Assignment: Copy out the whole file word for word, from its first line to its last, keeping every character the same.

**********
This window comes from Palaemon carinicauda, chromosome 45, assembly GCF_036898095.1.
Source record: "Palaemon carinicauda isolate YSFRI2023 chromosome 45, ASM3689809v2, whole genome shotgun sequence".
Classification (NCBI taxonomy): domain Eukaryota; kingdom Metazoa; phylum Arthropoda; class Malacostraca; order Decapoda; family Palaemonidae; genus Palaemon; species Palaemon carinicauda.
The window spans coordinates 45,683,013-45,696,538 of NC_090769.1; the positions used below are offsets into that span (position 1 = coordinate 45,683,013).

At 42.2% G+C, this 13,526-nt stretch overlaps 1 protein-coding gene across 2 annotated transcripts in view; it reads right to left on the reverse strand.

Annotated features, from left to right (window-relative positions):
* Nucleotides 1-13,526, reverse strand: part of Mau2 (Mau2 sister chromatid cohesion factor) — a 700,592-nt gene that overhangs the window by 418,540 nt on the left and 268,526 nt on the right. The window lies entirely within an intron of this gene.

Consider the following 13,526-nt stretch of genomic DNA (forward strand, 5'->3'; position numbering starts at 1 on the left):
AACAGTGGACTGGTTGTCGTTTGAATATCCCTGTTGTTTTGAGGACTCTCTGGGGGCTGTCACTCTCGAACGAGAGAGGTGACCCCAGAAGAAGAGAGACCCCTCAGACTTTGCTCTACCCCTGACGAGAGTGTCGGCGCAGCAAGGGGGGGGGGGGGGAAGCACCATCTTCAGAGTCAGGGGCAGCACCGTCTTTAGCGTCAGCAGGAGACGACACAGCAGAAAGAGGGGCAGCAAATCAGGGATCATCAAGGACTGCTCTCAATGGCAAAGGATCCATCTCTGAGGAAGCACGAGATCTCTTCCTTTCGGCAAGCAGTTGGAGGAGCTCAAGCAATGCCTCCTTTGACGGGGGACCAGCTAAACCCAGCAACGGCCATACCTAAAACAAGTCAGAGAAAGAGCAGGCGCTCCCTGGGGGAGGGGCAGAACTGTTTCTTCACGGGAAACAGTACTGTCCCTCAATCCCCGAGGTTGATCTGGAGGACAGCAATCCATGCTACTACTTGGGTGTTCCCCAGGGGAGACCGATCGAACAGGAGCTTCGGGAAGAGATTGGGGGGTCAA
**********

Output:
This window comes from Palaemon carinicauda, chromosome 45, assembly GCF_036898095.1.
Source record: "Palaemon carinicauda isolate YSFRI2023 chromosome 45, ASM3689809v2, whole genome shotgun sequence".
Classification (NCBI taxonomy): domain Eukaryota; kingdom Metazoa; phylum Arthropoda; class Malacostraca; order Decapoda; family Palaemonidae; genus Palaemon; species Palaemon carinicauda.
The window spans coordinates 45,683,013-45,696,538 of NC_090769.1; the positions used below are offsets into that span (position 1 = coordinate 45,683,013).

At 42.2% G+C, this 13,526-nt stretch overlaps 1 protein-coding gene across 2 annotated transcripts in view; it reads right to left on the reverse strand.

Annotated features, from left to right (window-relative positions):
* Nucleotides 1-13,526, reverse strand: part of Mau2 (Mau2 sister chromatid cohesion factor) — a 700,592-nt gene that overhangs the window by 418,540 nt on the left and 268,526 nt on the right. The window lies entirely within an intron of this gene.

Consider the following 13,526-nt stretch of genomic DNA (forward strand, 5'->3'; position numbering starts at 1 on the left):
AACAGTGGACTGGTTGTCGTTTGAATATCCCTGTTGTTTTGAGGACTCTCTGGGGGCTGTCACTCTCGAACGAGAGAGGTGACCCCAGAAGAAGAGAGACCCCTCAGACTTTGCTCTACCCCTGACGAGAGTGTCGGCGCAGCAAGGGGGGGGGGGGGGAAGCACCATCTTCAGAGTCAGGGGCAGCACCGTCTTTAGCGTCAGCAGGAGACGACACAGCAGAAAGAGGGGCAGCAAATCAGGGATCATCAAGGACTGCTCTCAATGGCAAAGGATCCATCTCTGAGGAAGCACGAGATCTCTTCCTTTCGGCAAGCAGTTGGAGGAGCTCAAGCAATGCCTCCTTTGACGGGGGACCAGCTAAACCCAGCAACGGCCATACCTAAAACAAGTCAGAGAAAGAGCAGGCGCTCCCTGGGGGAGGGGCAGAACTGTTTCTTCACGGGAAACAGTACTGTCCCTCAATCCCCGAGGTTGATCTGGAGGACAGCAATCCATGCTACTACTTGGGTGTTCCCCAGGGGAGACCGATCGAACAGGAGCTTCGGGAAGAGATTGGGGGGTCAA